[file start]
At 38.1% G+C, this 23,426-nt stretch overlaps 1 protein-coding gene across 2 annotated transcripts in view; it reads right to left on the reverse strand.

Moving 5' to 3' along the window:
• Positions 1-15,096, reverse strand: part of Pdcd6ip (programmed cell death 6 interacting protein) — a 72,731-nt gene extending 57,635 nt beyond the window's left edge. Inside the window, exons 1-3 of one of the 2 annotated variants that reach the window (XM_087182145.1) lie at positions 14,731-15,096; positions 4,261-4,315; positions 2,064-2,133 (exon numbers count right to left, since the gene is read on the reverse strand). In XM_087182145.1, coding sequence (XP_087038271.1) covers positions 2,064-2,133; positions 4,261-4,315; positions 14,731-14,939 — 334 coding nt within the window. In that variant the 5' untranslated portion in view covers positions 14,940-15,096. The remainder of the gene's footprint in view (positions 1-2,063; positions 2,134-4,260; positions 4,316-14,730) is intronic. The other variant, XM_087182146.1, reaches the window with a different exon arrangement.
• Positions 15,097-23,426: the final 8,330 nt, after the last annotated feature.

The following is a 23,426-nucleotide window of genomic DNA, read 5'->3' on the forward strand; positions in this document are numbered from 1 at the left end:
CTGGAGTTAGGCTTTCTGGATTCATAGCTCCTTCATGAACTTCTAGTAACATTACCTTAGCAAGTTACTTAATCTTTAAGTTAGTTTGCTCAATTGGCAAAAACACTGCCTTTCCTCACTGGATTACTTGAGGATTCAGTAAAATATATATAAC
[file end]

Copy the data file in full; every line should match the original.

At 38.1% G+C, this 23,426-nt stretch overlaps 1 protein-coding gene across 2 annotated transcripts in view; it reads right to left on the reverse strand.

Moving 5' to 3' along the window:
• Positions 1-15,096, reverse strand: part of Pdcd6ip (programmed cell death 6 interacting protein) — a 72,731-nt gene extending 57,635 nt beyond the window's left edge. Inside the window, exons 1-3 of one of the 2 annotated variants that reach the window (XM_087182145.1) lie at positions 14,731-15,096; positions 4,261-4,315; positions 2,064-2,133 (exon numbers count right to left, since the gene is read on the reverse strand). In XM_087182145.1, coding sequence (XP_087038271.1) covers positions 2,064-2,133; positions 4,261-4,315; positions 14,731-14,939 — 334 coding nt within the window. In that variant the 5' untranslated portion in view covers positions 14,940-15,096. The remainder of the gene's footprint in view (positions 1-2,063; positions 2,134-4,260; positions 4,316-14,730) is intronic. The other variant, XM_087182146.1, reaches the window with a different exon arrangement.
• Positions 15,097-23,426: the final 8,330 nt, after the last annotated feature.

The following is a 23,426-nucleotide window of genomic DNA, read 5'->3' on the forward strand; positions in this document are numbered from 1 at the left end:
CTGGAGTTAGGCTTTCTGGATTCATAGCTCCTTCATGAACTTCTAGTAACATTACCTTAGCAAGTTACTTAATCTTTAAGTTAGTTTGCTCAATTGGCAAAAACACTGCCTTTCCTCACTGGATTACTTGAGGATTCAGTAAAATATATATAAC